P.S. Video of the week: The bravest pigeon you’ve ever seen.
NYC: Comedy night to benefit ASPCA! Have a few laughs for the sake of animals! »
Hi friends! NYC standup comic and personal friend Phil Gable is back with another benefit show for the animals! This time, the money will go to ASPCA. The show, Dogs in Rehab, is in honor of the ASPCA’s canine Behavioral Rehabilitation Center in New Jersey. The center sounds AMAZING:
the first facility dedicated to providing behavioral rehabilitation for undersocialized canine victims of cruelty, such as those confiscated from puppy mills and hoarding situations. Physically healthy, fearful dogs rescued in cruelty cases conducted by the ASPCA and by other groups are eligible for treatment at the Center. Once admitted, dogs undergo an intensive rehabilitation regimen with the goal of improving their well-being and helping them become suitable for adoption.
(Look for this everywhere soon, but I know they for sure have it at Nooch Market.)
Massel Concentrated Liquid Stock makes for vegan cooking bliss! »
When Massel, the company famous for its vegan bouillon cubes, offered to send me samples of their new liquid stock line I was really excited. I’ve used the cubes before, and I love that their products are clearly labeled “vegan” and free from questionable ingredients like MSG. So, I tried Massel’s new vegan concentrated stocks line and I LOVE it!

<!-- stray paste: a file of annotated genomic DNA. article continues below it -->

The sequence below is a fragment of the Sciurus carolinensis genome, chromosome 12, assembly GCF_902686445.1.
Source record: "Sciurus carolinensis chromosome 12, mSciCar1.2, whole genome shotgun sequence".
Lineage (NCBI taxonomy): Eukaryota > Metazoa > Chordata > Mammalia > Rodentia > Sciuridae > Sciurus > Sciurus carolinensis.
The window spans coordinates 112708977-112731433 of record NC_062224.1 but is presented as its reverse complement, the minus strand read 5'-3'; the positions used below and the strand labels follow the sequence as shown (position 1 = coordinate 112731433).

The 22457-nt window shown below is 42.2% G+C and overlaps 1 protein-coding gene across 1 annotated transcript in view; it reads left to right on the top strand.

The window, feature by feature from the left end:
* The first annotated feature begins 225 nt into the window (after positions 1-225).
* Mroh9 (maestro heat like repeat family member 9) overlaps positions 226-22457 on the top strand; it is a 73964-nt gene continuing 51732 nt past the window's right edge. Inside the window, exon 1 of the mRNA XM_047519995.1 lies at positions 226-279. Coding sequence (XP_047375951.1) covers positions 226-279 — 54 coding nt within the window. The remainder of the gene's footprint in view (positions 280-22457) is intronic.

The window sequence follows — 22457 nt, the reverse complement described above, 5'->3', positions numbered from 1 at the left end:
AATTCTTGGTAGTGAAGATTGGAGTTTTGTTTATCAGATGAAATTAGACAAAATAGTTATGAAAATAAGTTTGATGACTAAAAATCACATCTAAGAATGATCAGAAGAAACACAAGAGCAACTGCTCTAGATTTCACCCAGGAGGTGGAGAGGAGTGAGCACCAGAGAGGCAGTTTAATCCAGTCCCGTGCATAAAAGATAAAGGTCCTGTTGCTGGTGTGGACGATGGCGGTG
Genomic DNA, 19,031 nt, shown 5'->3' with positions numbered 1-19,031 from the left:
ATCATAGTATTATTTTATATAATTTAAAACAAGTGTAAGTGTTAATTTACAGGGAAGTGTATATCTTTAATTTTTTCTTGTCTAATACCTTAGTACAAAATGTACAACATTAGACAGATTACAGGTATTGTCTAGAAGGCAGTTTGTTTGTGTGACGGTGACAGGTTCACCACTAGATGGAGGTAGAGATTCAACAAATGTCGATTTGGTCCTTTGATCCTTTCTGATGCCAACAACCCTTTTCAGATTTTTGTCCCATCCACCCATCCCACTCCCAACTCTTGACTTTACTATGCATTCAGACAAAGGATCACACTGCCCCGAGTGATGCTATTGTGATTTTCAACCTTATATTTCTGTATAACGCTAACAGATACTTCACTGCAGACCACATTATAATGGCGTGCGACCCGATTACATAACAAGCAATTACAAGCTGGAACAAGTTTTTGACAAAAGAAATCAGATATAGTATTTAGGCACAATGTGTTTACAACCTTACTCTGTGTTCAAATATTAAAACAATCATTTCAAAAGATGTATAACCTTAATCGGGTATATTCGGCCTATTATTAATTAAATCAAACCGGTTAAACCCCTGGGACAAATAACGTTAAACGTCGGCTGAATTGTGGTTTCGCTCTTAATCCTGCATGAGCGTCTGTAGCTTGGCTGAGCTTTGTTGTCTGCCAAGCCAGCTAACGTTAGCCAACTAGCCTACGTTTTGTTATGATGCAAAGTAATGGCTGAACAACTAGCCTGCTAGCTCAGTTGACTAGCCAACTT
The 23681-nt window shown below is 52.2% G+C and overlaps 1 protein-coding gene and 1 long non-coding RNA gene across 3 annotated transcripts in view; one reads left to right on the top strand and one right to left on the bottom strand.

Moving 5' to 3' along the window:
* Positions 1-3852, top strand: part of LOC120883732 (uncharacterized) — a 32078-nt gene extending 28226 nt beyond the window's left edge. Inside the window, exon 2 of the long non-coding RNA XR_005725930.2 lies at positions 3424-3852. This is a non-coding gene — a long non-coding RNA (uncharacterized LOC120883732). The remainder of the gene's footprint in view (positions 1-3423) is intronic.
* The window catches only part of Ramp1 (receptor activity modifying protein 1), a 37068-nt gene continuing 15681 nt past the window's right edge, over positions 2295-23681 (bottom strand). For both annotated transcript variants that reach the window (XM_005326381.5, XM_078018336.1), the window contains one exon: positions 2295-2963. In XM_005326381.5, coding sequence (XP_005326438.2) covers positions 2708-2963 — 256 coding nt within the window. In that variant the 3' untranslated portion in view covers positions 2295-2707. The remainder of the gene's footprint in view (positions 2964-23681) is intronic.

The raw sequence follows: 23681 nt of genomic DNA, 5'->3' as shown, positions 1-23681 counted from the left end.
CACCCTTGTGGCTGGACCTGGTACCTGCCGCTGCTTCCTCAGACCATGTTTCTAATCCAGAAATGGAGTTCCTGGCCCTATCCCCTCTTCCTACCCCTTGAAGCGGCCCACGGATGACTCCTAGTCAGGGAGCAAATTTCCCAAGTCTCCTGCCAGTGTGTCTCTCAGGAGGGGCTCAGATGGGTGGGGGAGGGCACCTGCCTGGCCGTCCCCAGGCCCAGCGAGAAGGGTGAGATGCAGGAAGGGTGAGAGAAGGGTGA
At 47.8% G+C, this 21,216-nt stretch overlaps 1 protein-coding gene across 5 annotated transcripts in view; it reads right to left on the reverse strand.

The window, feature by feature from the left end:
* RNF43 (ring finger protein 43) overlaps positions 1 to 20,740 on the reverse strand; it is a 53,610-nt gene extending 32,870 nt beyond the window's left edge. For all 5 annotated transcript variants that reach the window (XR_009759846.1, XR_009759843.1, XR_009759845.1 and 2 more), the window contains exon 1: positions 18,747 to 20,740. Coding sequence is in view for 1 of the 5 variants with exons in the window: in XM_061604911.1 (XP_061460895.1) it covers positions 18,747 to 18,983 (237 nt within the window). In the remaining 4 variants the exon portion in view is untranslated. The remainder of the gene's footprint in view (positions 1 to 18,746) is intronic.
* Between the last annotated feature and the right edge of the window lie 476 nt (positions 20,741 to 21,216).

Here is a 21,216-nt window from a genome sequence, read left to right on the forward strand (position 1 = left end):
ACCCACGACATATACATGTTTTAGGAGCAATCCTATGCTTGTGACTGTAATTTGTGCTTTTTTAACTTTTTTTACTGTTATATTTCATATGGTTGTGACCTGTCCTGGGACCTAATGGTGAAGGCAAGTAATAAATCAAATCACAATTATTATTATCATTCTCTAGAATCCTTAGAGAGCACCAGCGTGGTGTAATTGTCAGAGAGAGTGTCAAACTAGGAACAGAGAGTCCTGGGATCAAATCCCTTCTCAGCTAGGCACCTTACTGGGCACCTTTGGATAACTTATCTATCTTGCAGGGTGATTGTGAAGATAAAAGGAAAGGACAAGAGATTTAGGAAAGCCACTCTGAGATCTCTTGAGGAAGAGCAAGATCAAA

My new favorite things: adding a bit of bouillon stock into a pot of quinoa cooking on the stove, using it to flavor noodle soups, or my very favorite: use Massel liquid stock to make a broth for cooking broccoli! You just add 3 tablespoons chicken-free liquid stock to 4 cups of boiling water. Steam the broccoli in the water/stock mixture on the stove and it turns the broccoli into the most luscious, savory, rich goodness imaginable. It’s magic! I have never loved broccoli as much as I do now, thanks to Massel!
According to the company website, one tablespoon of the highly concentrated liquid stock makes 1 cup of soup stock. Once you’ve formed a stock base, you can just toss in your favorite soup fixings like veggies, noodles, leafy greens, veg protein or whatever pleases you!
My favorite flavor was definitely the vegan “chicken” flavor, and the one flavor I really didn’t love as much was the beef flavor. Here’s a great recipe reposted with permission from the Massel vegan recipe bank on their website.
Gluten Free Vegan Sesame Noodles
- 8 oz. spaghetti (gluten free, if desired)
- 1 cup grated carrots
- 2/3 cup water
- ⅓ teaspoon Massel Vegetable or Chicken style Better Bouillon
- ½ cup peanut butter (sunflower seed butter, if you have nut allergies)
- 2 tablespoons rice vinegar
- 2 tablespoon soy sauce (tamari sauce is gluten free)
- 1 tablespoon freshly grated ginger
- 2 teaspoon Sriracha or favorite hot sauce
- 2 tablespoon sesame seeds
1. Cook pasta according to package directions. Drain well.
2. While the pasta is cooking, whisk the rest of ingredients together in a bowl. Drizzle mixture over drained pasta and toss well.
3. Serve immediately, room temperature, or chilled.